Billions of dollars are needed to solve our transport issues in Western Bay.
I have a much simpler solution one in which we all get a prize. National road pricing.
First of all, we get rid of fuel tax say 80 cents a litre? Every vehicle would be fitted with a special GPS that would tell you what road you were on and what price you are paying per kilometre on every road in the country. Let's say your current fuel tax costs you 10 cents a kilometre? The basic charge could be say 5 cents a kilometre and the price would go up depending on the road you were driving on the type of vehicle and the time. The busy roads during peak-hour traffic would cost you the most, travel off-peak or on the quieter roads and you are saving money.
You have a card that goes with your GPS which you insert at the fuel pump it will tell you the kilometres you have done and the amount you owe insert your EFTPOS card fuel up and job done.
We all win. You are able to manage your transport costs. Less traffic on peak-hour roads if you have to use them. Government wins, it supports their GPS, it reduces the need for spending on infrastructure. It encourages the use of our multi-modal transport systems and the above concept would have the potential to reduce congestion overnight.
You are not going to drive your children to school during peak-hour when you can put them on a bus for free. You won't drive to work during peak-hour when you can save money and get on a bus that won't be battling congestion.
You will drive to work earlier or later to avoid peak-hour, and if you have to drive through peak-hour, you will get to work twice as, so you save. Electric vehicles will have to pay their fair share.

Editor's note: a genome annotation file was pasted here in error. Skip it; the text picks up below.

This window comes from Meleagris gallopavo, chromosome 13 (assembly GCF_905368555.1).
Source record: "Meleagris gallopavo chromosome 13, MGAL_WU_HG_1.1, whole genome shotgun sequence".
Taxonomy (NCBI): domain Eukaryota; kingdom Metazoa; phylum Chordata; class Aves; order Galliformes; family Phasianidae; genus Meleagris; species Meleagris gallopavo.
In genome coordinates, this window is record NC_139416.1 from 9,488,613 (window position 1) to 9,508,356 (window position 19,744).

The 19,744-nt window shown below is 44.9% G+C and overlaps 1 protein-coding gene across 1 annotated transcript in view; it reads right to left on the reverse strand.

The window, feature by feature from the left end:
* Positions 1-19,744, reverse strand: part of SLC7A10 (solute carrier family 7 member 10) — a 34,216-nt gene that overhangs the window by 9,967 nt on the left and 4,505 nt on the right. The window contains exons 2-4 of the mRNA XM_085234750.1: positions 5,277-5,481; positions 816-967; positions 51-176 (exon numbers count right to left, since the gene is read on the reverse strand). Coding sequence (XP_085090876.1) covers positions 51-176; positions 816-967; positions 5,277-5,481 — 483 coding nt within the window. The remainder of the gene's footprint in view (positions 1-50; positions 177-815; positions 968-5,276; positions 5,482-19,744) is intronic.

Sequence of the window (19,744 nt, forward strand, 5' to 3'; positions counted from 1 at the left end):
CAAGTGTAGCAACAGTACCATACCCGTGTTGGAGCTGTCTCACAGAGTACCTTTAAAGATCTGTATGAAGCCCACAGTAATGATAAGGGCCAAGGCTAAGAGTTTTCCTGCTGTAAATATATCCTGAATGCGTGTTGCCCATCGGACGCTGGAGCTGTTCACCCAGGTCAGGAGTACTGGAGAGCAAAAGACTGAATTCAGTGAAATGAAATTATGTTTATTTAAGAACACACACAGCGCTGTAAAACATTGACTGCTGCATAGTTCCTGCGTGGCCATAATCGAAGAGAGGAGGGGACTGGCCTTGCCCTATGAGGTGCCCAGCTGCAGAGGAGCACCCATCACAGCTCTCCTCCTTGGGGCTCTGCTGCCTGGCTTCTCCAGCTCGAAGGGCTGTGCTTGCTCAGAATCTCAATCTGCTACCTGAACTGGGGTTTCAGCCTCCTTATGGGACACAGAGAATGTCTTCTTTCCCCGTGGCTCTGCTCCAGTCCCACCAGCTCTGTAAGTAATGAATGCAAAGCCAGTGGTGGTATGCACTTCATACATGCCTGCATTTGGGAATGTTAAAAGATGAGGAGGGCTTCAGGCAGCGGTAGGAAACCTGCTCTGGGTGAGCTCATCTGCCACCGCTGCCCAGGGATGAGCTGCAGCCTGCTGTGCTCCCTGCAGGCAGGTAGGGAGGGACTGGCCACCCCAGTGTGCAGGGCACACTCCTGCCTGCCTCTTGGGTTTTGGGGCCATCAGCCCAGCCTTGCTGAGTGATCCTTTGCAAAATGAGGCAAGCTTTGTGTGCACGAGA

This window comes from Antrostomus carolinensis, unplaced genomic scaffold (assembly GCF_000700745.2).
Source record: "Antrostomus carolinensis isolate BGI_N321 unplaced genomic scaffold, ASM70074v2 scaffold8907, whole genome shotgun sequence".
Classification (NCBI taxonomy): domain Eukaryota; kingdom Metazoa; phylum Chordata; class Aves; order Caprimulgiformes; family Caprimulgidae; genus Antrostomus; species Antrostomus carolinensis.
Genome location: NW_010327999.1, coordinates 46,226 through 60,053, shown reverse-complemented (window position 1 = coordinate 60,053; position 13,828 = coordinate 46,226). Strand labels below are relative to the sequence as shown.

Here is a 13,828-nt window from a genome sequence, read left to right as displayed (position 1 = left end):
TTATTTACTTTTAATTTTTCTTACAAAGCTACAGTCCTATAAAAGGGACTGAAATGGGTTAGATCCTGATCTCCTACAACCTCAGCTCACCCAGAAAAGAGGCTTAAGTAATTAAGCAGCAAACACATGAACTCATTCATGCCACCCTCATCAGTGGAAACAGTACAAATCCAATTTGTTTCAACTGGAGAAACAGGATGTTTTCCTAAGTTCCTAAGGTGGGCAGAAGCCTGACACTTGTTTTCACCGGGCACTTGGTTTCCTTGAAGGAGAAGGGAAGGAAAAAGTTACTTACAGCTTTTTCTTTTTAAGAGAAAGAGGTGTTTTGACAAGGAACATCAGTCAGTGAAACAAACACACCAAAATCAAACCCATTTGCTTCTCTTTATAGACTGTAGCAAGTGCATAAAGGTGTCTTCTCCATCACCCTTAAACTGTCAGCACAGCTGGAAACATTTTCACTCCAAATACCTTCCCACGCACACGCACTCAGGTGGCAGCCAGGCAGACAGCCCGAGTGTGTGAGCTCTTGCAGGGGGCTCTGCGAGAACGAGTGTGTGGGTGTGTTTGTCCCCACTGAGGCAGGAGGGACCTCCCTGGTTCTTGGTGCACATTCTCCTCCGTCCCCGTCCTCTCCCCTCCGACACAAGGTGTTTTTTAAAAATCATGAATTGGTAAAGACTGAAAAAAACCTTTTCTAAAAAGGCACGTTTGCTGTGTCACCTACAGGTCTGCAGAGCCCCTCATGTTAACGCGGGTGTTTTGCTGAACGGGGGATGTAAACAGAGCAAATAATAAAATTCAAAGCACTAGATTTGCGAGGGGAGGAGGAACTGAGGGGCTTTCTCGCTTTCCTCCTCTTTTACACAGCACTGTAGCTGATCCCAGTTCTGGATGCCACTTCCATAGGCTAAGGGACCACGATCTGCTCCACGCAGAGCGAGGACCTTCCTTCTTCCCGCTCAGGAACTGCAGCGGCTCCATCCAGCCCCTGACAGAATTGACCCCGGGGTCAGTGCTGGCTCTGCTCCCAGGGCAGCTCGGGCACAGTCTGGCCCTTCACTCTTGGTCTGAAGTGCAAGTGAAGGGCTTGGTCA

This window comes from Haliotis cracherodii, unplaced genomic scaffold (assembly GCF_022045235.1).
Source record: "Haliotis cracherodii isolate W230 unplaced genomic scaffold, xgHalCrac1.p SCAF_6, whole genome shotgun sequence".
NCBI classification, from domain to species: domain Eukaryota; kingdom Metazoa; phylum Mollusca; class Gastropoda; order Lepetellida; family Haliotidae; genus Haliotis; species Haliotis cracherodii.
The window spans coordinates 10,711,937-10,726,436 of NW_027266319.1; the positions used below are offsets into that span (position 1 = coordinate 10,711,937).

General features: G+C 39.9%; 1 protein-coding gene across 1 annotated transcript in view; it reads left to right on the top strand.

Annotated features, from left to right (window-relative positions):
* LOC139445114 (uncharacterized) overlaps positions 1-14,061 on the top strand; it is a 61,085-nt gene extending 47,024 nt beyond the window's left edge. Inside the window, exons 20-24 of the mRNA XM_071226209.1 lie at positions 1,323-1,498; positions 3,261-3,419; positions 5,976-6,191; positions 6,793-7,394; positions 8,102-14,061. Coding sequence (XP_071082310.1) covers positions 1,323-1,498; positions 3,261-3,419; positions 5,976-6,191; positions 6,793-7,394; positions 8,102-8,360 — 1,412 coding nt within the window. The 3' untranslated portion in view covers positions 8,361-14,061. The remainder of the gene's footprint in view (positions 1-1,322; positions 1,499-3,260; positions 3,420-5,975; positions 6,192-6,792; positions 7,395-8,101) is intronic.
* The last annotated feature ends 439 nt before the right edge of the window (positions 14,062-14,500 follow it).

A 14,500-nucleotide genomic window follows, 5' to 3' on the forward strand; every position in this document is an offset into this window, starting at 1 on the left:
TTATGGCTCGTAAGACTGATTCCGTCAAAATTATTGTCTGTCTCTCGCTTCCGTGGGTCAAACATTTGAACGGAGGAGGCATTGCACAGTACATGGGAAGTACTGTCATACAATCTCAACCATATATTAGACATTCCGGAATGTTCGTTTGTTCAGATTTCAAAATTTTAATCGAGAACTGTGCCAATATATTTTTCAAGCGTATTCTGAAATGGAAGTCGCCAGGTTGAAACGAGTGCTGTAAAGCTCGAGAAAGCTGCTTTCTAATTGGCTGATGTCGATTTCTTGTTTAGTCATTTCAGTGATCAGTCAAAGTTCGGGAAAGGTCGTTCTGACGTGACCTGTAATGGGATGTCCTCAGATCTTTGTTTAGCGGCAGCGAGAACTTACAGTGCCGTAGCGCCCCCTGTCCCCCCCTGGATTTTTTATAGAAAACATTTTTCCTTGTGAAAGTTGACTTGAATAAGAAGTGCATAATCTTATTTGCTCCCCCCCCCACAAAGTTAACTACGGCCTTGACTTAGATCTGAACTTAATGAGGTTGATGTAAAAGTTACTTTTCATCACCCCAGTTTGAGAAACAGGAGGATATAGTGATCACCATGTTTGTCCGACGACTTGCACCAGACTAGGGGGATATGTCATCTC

The Western Bay subregion could do it as a trial. Technology has to be the answer.
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Tauranga City councillor
Archaic use of religious terminology
The Hot Topics daily column in the Bay of Plenty Times has a quiz feature that frequently asks for the "Christian" name of a famous person. The repeated use of this archaic form of English terminology ranges from the absurd to amusing to downright offensive. On May 28 the quiz asked for "the Christian name of the Ugandan dictator Amin?" Idi Amin was a Muslim who slaughtered more than 100,000 of his citizens, earning him the title "The Butcher of Uganda". It's an example of the continued use of terminology for a person's forename, or first name, which is an offence to Christians, non-Christians, and non-believers alike.
Now, add to this the Bible quote that also appears daily in the Hot Topics column. On May 28, it read: "If anyone does not love the Lord Jesus Christ let him be accursed". Do the editors at the Bay of Plenty Times not read their own coverage of the offence created by Israel Folau? Would they print a similar quote from the Quran? Does this not-so-subtle expression of religious prejudice belong in a responsible newspaper? (Abridged)